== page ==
Saturday, March 28, 2015

Why Did I Choose To Be A Student Planner This Year?

Why did I choose to be a student planner this year? After participating in the Civil Rights Pilgrimage Trip last year, I felt that it was only right to pay it forward and create an experience for a new cohort of students participating in the trip this year. Latrice, Youyou, LaQueisha, and I have been meeting with January every week to build an awesome experience this year and to improve the trip as much so that students obtain the full experience from the trip. This year, I planned out events that we would be participating in once we arrived to Greensboro, North Carolina and Atlanta, Georgia.

I planned a visit to the International Civil Rights Museum and Center in Downtown Greensboro to get students exposed to the journey that we would be taking for the week. Students were exposed to an awesome tour guide (who we truly have to thank for not holding back OUR history) who shared insights about the Greensboro Lunch Counter Sit-Ins and how this historical event sparked many other Sit-Ins across the Southern states of North Carolina, South Carolina, Georgia, Mississippi, Virginia, Alabama, and so many more states. Our amazing tour guide also shared insight on the two-sided Coca-Cola machine, which was something that totally blew my mind when I witnessed it last year and blew the minds of the students who participated this year. On one side of the machine was an option for people to pay five cents for a bottle of Coca-Cola and on the other side of the machine was an option for people to pay ten cents, double the cost of the other side, for the same bottle of Coca-Cola. Believe it or not, the side that had the offer of paying five cents for the bottle of Coca-Cola was the side in a “Whites Only” waiting room and the other side of the machine was the side in a “Colored Only” waiting room. This just goes to show how there were separate spaces for Whites and Colored people, but not equal opportunity for all. Sitting back and observing students’ facial expressions was pretty shocking - because the students themselves had never seen anything like this and their facial expressions gave the look of them still trying to figure out how this was possible. Students were also able to see how separate but not equal buses in Greensboro and the South were with the “Whites Only” section of the bus having supportive straps for those who had to stand up opposed to not so supportive (really barely anything to support) straps in the “Colored Only” section of the bus. Students really received a culture and history shock as they walked past the hundreds of Black people’s mugshots after being arrested, White males painting their faces Black and carrying out performances and other ways that Black people were dehumanized during the Civil Rights Era.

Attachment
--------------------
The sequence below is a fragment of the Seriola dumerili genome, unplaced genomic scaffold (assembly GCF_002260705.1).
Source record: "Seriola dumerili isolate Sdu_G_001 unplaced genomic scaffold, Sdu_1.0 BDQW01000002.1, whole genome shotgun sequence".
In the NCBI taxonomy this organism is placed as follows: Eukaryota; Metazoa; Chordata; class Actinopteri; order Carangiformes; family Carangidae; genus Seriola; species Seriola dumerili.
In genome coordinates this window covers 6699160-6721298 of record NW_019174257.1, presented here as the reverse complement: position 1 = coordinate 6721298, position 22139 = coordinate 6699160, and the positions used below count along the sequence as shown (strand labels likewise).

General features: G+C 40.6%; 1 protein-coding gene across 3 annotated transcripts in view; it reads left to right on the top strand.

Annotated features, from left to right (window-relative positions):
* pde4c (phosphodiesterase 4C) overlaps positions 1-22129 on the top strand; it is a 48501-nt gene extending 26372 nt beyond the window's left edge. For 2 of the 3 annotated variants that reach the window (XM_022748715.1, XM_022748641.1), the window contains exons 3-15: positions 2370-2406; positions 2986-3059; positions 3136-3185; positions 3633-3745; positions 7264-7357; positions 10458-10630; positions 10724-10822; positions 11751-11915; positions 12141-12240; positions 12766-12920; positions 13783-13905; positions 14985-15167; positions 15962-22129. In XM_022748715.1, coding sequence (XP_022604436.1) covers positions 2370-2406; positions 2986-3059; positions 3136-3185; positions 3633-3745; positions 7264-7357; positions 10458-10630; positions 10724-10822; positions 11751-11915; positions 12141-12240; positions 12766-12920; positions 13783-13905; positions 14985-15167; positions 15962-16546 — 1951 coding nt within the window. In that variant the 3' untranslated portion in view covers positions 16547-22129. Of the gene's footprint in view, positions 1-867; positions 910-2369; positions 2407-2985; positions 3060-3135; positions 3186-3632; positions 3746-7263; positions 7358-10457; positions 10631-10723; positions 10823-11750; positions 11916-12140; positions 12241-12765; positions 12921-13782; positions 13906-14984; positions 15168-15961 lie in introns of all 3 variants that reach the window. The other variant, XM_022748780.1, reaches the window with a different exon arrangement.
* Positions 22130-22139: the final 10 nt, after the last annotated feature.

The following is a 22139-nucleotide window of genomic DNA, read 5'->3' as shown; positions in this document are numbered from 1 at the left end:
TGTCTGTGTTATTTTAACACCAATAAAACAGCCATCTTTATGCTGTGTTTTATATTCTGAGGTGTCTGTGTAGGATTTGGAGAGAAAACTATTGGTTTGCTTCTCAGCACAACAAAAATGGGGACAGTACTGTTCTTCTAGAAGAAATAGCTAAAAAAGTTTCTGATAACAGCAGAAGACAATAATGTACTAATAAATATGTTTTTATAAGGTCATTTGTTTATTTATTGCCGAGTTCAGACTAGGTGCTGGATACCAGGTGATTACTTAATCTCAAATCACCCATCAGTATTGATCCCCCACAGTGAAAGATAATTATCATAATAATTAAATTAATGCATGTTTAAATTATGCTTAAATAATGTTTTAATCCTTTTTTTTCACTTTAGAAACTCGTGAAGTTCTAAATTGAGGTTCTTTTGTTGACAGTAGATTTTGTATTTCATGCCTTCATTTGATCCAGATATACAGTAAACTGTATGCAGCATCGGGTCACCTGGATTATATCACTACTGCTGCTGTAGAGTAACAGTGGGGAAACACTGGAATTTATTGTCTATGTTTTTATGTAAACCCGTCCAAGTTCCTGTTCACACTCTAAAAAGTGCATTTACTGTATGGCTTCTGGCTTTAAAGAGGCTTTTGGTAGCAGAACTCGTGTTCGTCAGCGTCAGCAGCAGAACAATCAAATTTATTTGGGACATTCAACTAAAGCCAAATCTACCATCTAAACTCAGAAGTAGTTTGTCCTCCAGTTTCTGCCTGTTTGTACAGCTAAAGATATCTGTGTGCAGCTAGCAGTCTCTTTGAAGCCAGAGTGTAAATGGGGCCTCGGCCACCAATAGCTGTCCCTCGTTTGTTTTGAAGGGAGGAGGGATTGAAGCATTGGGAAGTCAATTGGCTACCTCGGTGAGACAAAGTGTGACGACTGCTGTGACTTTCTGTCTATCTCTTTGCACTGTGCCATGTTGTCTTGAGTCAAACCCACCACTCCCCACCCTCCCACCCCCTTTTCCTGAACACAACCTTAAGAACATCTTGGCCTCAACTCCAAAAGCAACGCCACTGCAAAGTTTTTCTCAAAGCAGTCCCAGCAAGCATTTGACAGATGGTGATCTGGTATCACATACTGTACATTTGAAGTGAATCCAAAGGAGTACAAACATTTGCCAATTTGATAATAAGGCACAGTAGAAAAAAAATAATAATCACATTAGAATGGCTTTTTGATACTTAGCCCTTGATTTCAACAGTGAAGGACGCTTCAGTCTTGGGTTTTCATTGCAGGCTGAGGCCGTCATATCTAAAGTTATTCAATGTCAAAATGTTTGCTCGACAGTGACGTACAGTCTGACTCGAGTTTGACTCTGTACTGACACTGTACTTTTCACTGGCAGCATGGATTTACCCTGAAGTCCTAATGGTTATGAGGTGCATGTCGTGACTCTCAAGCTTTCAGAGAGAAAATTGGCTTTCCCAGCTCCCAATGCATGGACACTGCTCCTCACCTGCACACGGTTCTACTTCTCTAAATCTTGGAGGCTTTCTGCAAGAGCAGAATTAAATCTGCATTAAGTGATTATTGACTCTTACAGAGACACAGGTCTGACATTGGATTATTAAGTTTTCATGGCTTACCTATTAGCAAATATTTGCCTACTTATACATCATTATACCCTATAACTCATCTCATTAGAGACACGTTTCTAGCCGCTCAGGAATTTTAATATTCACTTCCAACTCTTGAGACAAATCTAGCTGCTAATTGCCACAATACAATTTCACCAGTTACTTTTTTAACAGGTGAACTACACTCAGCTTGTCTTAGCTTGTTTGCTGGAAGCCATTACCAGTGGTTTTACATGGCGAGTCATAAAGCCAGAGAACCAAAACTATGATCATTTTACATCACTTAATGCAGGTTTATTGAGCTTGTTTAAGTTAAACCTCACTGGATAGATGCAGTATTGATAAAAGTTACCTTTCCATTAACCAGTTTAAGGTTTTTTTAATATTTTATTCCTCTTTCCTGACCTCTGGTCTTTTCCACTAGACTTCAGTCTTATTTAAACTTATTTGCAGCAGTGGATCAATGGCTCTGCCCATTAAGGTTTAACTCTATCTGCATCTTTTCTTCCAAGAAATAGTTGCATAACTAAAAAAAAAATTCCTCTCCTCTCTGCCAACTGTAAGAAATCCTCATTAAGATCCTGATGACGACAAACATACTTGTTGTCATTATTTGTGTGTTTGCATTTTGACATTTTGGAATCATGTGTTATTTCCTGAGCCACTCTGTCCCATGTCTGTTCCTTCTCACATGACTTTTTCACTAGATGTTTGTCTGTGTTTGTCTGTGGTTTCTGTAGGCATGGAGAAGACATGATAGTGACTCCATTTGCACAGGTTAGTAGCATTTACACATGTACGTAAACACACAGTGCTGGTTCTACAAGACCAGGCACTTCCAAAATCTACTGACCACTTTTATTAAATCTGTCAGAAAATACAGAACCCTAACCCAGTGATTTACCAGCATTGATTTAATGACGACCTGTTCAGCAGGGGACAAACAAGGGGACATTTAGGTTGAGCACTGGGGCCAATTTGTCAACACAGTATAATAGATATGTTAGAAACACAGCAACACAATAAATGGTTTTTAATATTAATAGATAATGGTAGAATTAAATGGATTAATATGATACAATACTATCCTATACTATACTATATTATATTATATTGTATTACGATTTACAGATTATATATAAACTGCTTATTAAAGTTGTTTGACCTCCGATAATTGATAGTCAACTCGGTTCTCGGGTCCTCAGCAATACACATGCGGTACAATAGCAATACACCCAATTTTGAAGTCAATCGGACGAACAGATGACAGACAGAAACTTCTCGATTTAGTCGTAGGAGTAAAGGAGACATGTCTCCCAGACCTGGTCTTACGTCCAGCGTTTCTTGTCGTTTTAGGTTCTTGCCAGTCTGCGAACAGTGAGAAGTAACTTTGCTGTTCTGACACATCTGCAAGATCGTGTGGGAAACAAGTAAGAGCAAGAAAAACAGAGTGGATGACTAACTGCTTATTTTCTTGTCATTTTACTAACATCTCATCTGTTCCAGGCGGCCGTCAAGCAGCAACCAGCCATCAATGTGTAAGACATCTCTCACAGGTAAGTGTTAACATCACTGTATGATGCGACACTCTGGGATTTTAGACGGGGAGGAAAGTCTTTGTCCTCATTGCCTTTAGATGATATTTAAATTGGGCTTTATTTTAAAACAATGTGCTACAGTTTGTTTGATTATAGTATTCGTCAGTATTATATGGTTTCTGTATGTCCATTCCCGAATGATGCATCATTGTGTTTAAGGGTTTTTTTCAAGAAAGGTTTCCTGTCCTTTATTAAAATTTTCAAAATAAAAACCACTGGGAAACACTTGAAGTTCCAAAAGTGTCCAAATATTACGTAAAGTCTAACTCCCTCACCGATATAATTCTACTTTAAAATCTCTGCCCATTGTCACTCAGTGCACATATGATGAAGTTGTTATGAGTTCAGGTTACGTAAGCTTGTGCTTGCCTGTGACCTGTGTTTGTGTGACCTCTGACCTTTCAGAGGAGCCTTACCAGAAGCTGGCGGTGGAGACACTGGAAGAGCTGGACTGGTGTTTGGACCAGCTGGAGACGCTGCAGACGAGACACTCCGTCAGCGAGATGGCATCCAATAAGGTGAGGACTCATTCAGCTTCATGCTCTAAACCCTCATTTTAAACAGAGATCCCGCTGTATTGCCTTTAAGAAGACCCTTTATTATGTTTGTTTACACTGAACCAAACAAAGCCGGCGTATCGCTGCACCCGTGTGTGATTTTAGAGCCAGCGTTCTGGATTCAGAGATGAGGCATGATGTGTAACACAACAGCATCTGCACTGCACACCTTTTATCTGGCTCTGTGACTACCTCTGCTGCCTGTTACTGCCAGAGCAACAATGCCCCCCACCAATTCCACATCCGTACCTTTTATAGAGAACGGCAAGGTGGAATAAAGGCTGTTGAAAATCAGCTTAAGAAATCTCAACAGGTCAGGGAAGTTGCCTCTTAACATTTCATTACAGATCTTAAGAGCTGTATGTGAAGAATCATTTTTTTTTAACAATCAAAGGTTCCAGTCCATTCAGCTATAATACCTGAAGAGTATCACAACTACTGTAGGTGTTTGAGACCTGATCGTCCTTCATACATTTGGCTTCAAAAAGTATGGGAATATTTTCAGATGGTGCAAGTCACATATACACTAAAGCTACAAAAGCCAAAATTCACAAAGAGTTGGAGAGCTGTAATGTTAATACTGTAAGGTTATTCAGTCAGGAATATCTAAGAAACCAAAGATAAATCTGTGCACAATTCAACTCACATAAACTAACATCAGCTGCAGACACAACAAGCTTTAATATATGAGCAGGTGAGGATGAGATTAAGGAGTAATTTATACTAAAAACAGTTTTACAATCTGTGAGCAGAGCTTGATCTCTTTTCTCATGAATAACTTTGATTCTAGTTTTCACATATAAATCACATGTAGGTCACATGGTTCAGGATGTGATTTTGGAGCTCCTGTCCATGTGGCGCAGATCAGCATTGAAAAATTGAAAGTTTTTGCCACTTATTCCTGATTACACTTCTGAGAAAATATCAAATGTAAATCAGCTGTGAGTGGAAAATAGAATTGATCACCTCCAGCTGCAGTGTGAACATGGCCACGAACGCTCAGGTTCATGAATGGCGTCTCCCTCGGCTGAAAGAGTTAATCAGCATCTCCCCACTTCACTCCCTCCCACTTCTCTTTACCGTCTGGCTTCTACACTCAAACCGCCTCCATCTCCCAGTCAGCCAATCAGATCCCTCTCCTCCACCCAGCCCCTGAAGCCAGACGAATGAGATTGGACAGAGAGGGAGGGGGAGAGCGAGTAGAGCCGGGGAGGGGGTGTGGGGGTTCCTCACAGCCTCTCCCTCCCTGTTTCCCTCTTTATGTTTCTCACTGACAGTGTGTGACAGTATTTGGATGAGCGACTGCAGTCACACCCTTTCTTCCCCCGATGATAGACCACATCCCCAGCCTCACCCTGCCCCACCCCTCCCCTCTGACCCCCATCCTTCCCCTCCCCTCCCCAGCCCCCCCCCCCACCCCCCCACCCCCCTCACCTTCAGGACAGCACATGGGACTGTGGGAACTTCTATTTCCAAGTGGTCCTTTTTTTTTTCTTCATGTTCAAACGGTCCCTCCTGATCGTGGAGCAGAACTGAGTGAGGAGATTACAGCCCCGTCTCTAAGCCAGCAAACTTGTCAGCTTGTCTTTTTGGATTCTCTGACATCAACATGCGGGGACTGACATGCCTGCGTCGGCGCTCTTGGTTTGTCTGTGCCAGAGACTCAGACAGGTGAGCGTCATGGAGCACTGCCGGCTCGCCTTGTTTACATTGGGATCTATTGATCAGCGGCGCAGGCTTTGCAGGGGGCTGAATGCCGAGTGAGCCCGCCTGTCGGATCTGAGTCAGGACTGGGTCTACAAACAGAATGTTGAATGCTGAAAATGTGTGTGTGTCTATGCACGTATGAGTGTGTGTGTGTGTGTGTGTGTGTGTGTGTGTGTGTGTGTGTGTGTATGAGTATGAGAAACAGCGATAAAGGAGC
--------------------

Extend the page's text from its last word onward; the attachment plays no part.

I planned a visit to the Greensboro Historical Museum so that students can get a better background of how the city of Greensboro was during the Civil Rights Era and the background of the community. We noticed that the Sit-Ins played a huge role in the community of Greensboro and to identify the first Black student to integrate a college in the community of Greensboro in the Spring of 1962 and a school in the community in Fall of 1971. Students were really fascinated walking through the museum learning so much about America’s history that they had never heard, seen, or been taught in their “AP” American History course in high school.  My logic behind planning to visit the museums in Greensboro were for students to be exposed to the injustices, acts of intolerance, and truly showcasing the “separate, but not equal” logic throughout the Civil Rights Movement. Students caught on very quick to my logic and purpose of visits to the museums.